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    Posted January 4, 2012 by
    Onalaska, Wisconsin

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    WI Recall Effort Continues- Personal Stories Come to Light


    CNN PRODUCER NOTE     mediaman shot these photos in Onalaska, WI, of the ongoing protest effort to recall Scott Walker, the state's Governor. 'The collection of signatures has slowed down, but the spirit of these people has been nothing short of remarkable,' he said. 'People on street corners, people collecting signatures during holiday gatherings, a group at the Rose Bowl, all with one purpose: Change through advocacy. As their chant goes, "This is what democracy looks like." I have never seen this in our state in the past 50 years.'
    - jmsaba, CNN iReport producer

    As the historic Wisconsin Governor recall effort continues, personal stories continue to surface which help to explain why the petition drive still has momentum. Petitioners throughout the state can be found on street corners, intersections, and going to door-to-door to collect the needed signatures. Democratic party chairman, Mike Tate was quoted in the Green Bay Gazette that the numbers of signatures “remain on track” but refuses to provide an exact number. On December 15th it was reported that over ½ million signatures had already been counted, which is approximately 40,000 short of the required number.


    In Onalaska, WI Carolyn Smith, a 22-year retired worker from the Wisconsin Department of Revenue stood in the snow and cold encouraging motorists to stop and sign the recall petition against Governor Walker. When asked why she was willing to stand in the cold and snowy weather she replied, “We have to remove this Governor for what he is doing to the state. I have heard from many people in South Dakota, Minnesota, Illinois, and Iowa, and if they could sign the recall petition they would. People are standing in solidarity with us.”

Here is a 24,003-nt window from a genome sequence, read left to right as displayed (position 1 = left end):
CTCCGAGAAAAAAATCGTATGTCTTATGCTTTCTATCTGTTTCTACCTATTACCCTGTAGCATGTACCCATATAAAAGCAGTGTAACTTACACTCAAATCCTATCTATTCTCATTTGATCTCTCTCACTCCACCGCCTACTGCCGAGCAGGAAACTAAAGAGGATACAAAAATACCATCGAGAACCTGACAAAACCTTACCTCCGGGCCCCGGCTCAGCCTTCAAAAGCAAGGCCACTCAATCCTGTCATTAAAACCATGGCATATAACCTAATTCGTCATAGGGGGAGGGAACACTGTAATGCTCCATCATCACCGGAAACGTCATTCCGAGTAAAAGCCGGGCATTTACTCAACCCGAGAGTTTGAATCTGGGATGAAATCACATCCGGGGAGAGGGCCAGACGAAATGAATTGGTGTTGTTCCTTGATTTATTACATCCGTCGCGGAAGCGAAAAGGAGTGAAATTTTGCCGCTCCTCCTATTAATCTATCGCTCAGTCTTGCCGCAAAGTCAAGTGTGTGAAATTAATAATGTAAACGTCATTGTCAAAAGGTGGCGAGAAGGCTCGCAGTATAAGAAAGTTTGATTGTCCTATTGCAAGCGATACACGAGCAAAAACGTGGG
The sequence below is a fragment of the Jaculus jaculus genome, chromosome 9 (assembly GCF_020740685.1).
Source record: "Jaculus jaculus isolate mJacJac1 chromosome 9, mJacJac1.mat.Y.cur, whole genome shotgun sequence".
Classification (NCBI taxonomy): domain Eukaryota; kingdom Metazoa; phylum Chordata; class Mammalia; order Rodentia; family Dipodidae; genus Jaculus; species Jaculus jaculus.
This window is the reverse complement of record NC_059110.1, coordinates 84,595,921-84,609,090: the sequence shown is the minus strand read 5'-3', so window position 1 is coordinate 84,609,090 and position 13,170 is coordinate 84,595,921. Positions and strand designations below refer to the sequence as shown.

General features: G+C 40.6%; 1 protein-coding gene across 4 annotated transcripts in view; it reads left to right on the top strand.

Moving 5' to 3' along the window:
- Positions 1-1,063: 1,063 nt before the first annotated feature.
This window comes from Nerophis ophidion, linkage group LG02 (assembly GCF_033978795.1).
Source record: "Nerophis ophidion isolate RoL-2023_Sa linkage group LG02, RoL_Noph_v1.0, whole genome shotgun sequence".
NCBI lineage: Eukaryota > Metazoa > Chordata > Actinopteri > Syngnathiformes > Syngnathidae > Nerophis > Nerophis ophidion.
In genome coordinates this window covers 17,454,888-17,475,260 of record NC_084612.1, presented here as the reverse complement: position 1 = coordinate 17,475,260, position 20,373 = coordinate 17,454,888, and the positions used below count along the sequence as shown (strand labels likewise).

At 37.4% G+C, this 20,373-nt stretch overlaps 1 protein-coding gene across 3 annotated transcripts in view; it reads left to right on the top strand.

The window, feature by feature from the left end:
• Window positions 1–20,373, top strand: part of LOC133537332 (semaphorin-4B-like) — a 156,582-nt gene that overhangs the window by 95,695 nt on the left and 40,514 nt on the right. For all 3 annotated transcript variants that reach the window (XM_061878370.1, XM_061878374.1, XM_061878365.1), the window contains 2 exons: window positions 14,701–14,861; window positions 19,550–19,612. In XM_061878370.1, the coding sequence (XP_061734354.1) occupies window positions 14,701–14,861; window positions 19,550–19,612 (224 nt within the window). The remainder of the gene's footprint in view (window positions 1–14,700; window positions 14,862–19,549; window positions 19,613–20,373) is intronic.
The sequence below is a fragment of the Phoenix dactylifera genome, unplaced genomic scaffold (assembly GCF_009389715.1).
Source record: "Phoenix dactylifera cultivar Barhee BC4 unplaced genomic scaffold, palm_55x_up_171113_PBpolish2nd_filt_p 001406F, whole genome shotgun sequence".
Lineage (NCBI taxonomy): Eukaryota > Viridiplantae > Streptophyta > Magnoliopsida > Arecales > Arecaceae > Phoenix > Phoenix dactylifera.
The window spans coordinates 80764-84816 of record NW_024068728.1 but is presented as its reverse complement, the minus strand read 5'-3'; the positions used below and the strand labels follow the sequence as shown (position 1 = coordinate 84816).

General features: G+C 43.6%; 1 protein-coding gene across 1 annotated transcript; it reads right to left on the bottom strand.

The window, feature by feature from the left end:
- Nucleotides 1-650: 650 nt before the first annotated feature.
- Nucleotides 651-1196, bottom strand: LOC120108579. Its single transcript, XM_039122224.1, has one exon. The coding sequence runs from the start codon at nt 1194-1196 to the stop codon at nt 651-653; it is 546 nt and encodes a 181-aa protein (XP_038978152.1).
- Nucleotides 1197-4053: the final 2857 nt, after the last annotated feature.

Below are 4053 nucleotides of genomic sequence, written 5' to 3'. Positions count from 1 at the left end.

After a few minutes, a young single mother in a brilliant pink winter coat quickly parked and wanted to sign the recall petition. Aniya Cozy said that because of health issues, her main insurer only partially covers her medicines, and with the Governor’s plan to significantly cut Badger Care, she will be without thousands of dollars to pay her medical bills. “I don’t know what I am going to do,” she commented. In a passionate voice, Cozy said, “You don’t short people who work and pay taxes. Instead the (Governor) should be going after people who abuse the system.”


    A young student, Lauren Gaikowski, stood nearby to help obtain recall signatures. She is an intern for the local Democratic Party. When asked why she was supporting the recall effort she said,“I am sixteen and I want a better future. I want a decent education and I want the best teachers.” What is happening in the state may prevent both.


    With less than two weeks remaining, it is uncertain if the 720,000 petition threshold will be met, or if Governor Walker will eventually be recalled. One thing for sure is that Wisconsin citizens are still in full force in attempting to get more signatures. As a result, more personal stories will continue to surface. Perhaps it will be these personal stories which may help Wisconsin and the country understand what the issues are and how they affect the population. The storyline may actually be more than the elimination of collective bargaining of public employees. The real recall story may be how the Governor’s budget plan ultimately affects the pocketbooks and medical care of the state’s citizens.

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